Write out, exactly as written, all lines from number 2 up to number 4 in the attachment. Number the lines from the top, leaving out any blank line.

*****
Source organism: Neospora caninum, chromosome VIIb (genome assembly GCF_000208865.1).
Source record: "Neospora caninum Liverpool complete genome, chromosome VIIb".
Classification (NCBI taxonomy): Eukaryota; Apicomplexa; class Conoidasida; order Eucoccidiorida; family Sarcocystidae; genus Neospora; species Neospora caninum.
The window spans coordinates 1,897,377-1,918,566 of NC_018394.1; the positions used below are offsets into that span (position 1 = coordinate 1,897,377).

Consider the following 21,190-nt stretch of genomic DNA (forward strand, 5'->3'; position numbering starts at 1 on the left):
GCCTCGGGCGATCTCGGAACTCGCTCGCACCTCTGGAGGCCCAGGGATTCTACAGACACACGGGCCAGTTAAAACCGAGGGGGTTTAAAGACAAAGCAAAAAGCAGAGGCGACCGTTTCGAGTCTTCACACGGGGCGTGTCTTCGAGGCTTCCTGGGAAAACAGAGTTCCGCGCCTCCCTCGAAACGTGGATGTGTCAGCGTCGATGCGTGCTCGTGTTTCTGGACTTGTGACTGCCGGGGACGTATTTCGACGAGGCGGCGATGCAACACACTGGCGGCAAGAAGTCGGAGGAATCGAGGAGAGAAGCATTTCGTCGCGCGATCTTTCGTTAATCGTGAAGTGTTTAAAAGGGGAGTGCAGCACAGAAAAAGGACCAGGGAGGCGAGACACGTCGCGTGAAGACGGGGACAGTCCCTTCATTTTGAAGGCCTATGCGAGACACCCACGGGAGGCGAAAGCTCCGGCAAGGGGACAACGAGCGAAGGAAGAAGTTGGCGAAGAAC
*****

Source record: "Neospora caninum Liverpool complete genome, chromosome VIIb".
Classification (NCBI taxonomy): Eukaryota; Apicomplexa; class Conoidasida; order Eucoccidiorida; family Sarcocystidae; genus Neospora; species Neospora caninum.
The window spans coordinates 1,897,377-1,918,566 of NC_018394.1; the positions used below are offsets into that span (position 1 = coordinate 1,897,377).